The throttle response varied little even with the drive mode in “Super Exciting”. A combination of manual gear selection and brilliantly precise electric steering kept the rubber just where it should have been. With little overhang at either end, a wheel in each corner makes the weight distribution near perfect, just as Sir Alec Issigonis intended when he penned the Classic Mini in 1958.
I turned back for a slower, gentler run home. Of course I would keep a careful eye in the rear view mirror for anyone behind, unlike some we could name.
No sooner had I started the return leg, when Kluga rounded the bend heading straight for me, on my side of the road. Normally there would have been little to worry about, but with a sharp drop-off no further than a metre from the passenger’s door handle, my eyes must have looked like saucers. With no time to think, and nowhere to turn, I threw out the anchors. Mini sensed the dilemma and applied full emergency braking and switched the hazard lights on. Kluga merely lurched back into its own lane with the grace of a geriatric pachyderm. It had missed the innocent Mini by what seemed like the width of a bee’s private part.
The plucky little Brit had stopped in little more than its own length. The Kluga had displayed abominable roads manners, but just this once I was grateful that it was an ancient grey-haired tourist, and not an 18 year-old P-plater experimenting with death.
The remainder of the run was emergency-brake-free with only Whipbirds as a sound track.
I turned onto the highway still thinking about the moron who made my life pass before my eyes. I wondered about how many people Kluga had forced into shrubberies the length and breadth of the country. How could people be so useless? How is it that some get licenses based on almost no capacity to drive?
On the highway, the mood was somber despite the roof and windows being down. As the bush gave way to traffic lights and Maccer’s stores, I raised the roof to see if my near death experience could be blocked out by a few layers of fabric, but it couldn’t. In the few brief kilometres the roof was up, I noted that the Mini was not as quiet as I’d have liked. There was a bit of background rattling and creaking from overhead, so back down the roof went after the shower had passed.
Entering the secure underground lockup failed to erase the incident in what had otherwise been a joyous spin through the countryside. I shall not allow it to ruin the impression of the afternoon. Indeed, you could argue Mini did exactly what it was designed to do so no harm done.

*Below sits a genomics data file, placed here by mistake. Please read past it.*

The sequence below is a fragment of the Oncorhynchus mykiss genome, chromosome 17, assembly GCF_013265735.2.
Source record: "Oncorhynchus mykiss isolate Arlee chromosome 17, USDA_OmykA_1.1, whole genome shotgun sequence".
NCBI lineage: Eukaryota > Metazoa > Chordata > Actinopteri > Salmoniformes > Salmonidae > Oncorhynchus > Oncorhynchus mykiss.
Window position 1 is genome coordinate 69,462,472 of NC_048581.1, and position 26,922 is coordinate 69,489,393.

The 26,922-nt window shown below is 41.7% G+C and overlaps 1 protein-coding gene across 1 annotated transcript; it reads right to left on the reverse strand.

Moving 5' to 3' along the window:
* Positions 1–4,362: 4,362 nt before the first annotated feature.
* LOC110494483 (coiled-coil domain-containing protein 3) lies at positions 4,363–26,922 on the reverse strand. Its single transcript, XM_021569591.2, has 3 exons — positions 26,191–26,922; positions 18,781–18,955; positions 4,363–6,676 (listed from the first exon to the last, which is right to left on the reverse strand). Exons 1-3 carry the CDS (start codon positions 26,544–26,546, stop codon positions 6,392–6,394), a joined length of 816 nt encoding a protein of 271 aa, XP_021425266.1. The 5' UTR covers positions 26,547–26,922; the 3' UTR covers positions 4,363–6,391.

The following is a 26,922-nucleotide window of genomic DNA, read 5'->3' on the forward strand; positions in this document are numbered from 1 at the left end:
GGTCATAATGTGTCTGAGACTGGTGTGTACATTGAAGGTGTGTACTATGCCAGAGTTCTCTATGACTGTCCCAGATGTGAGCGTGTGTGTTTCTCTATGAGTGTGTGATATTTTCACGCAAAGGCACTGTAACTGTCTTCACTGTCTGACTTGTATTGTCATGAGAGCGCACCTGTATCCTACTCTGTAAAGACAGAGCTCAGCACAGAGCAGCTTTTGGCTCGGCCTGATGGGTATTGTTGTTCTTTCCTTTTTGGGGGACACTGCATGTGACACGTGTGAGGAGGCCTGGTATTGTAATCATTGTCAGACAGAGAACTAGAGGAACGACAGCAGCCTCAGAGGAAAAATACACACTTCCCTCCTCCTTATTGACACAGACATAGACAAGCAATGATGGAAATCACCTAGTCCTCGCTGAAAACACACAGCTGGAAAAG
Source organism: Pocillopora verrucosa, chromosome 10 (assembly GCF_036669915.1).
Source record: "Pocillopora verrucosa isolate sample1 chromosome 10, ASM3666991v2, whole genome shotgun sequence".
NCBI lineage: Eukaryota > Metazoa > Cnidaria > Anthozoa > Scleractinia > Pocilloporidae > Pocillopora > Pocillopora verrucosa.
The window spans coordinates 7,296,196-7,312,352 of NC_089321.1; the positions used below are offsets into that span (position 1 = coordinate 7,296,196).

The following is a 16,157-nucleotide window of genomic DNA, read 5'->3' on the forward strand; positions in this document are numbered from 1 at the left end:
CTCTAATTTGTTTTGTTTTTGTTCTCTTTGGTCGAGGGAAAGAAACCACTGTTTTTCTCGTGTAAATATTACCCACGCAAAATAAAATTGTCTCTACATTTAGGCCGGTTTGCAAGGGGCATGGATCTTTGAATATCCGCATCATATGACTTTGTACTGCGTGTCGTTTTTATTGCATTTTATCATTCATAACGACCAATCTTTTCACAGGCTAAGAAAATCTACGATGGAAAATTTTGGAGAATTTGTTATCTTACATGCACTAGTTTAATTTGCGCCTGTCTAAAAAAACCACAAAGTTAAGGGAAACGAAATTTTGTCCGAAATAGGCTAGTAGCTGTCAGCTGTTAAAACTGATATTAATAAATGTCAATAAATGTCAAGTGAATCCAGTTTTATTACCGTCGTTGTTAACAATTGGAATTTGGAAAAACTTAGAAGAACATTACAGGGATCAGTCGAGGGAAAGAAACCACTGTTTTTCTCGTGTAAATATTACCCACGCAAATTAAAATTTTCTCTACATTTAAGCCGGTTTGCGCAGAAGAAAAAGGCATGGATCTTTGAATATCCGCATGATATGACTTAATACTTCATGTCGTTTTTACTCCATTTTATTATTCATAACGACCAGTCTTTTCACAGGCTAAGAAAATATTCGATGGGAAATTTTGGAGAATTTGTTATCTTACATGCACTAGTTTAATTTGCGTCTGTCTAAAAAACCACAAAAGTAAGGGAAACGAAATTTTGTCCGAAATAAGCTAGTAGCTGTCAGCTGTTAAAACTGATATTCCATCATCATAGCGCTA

There was a time when power output was secondary to the way a car handled. You had to grab your ride by the scruff of the neck and in a way, the 100kw engine is a bit like that. Even with all the mod-cons, there was a real feeling of the classic 60’s experience. You could imagine a gingham cloth and wicker basket on the back seat. There’d be a couple of beach towels and some factor 15 in the boot just in case, and the radio would be playing 50’s hits. You’d probably find 50’s music as long as the DAB is in digital range. The audio upgrade is worth every penny because the killer sound system is just the ticket when you’d had a bad scare.
I loved the Mini. All of the things people usually say are still true. Yes, it is expensive. Yes, there are way too many options, and yes, the ride is harsh. So, don’t get any options, especially the dreaded run flats. You’ll have a can of goo if your tyre goes down on you, so all is not lost. Run Flat tyres are meant to be driven under 80kph for short distances to get you out of trouble, but with roadside assistance who needs them. Ideally, I’d like a space saver spare tyre at the very least because a Run Flat has to be replaced after it has run flat. That’s a costly proposition if you do that more than a couple of times a year.
I loved the quality feel of the cabin with the exception of the god-awful fake timber trim extra-cost option. The cabin is cosy and well laid out but the switch gear is a bit busy. The retro knobs and switch gear add a certain verisimilitude. The Climate Control is brilliant even on automatic, and the brakes work under the most stressing of trials.
If you opt for the Heads Up display, buy a pair of sunglasses that don’t have polarized lenses or you may as well not have spent extra. The polarized Ray-Bans completely erase the HUD display even on full brightness. The display puts info onto a pop-up glass panel on top of the driver’s instruments, unlike my preferred method of projecting the info onto the windscreen.
Even a heavy foot will return a decent fuel figure, so the only real niggle is that the ride was too hard, and the roof blocks most of your view rearwards when it’s down. It doesn’t completely stow away because BMW would like you to have a bit of luggage room in the boot.
Friends laughed when I said I’d have this car any day. They said I’d be a fool not to buy Mazda’s MX5. I like MX5 a lot, but I wouldn’t buy one. It is simply too small. Yes, it is fun to drive, but you feel like you’ve been shoe-horned into a ballet slipper. With the roof up it feels positively claustrophobic, and eventually all convertible owners will spend some time in the saddle enclosed by canvas. Taller drivers would notice their line of sight obscured by the top of the windscreen even with the seat all the way down, so with the roof up, your head touches it.
No, there are too many drawbacks to the Japanese roadster that don’t crop up in the slightly more expensive, thoroughly British Mini. The mini has more power too.
Would I buy one? You know I love Mini, right? It is not the car you buy because you want practical, but because you want different. I would have one tomorrow, sans Run Flats of co